Wells' second 'question' centres on what's often been called the Cambrian 'explosion' - the seemingly rapid appearance in the fossil record of a wide range of different organisms. ('Rapid' = over a period of 10-20 million years or so.)
DARWIN'S TREE OF LIFE. Why don't textbooks discuss the "Cambrian explosion," in which all major animal groups appear together in the fossil record fully formed instead of branching from a common ancestor -- thus contradicting the evolutionary tree of life?
The simple answer is, they don't. (Which should be the end of the story, but this one keeps on coming up in various forms & forums.) What does Wells mean by 'major animal groups'? Taxonomic classes are major groupings. But many of them - amphibians, reptiles, birds & mammals - don't appear in the Cambrian at all, but much later in the piece. Nor is it correct to describe the Cambrian animals as 'fully formed' representatives of their class or phylum. They're ancient. Many of them look quite different from modern representatives of those groups (read Wonderful Life or The Crucible of Creation to get a feel for what they were like). And while they might show some of the key features of their taxon, they often don't possess them all.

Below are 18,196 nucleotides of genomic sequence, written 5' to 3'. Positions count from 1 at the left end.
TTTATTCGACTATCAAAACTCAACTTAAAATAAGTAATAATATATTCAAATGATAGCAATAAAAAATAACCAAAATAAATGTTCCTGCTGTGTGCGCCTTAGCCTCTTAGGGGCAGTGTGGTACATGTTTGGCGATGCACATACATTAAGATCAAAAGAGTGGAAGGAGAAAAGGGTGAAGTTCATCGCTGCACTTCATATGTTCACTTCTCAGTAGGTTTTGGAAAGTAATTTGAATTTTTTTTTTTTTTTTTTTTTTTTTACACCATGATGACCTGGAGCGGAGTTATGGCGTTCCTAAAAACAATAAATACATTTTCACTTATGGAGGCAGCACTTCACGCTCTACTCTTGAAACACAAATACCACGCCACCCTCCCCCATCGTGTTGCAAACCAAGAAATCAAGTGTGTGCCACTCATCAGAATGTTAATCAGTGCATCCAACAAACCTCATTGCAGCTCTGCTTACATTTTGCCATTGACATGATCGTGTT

What's more, many scientists regard the term 'explosion' as something of a misnomer. It does tend to imply that there was a rapid burst of extensive adaptive radiation during the Cambrian. But data from both the fossil record and molecular biology suggest that the origins of many of the Cambrian groups lie much further back in time. And the picture we are getting from these data does indeed support the idea of an evolutionary tree of life.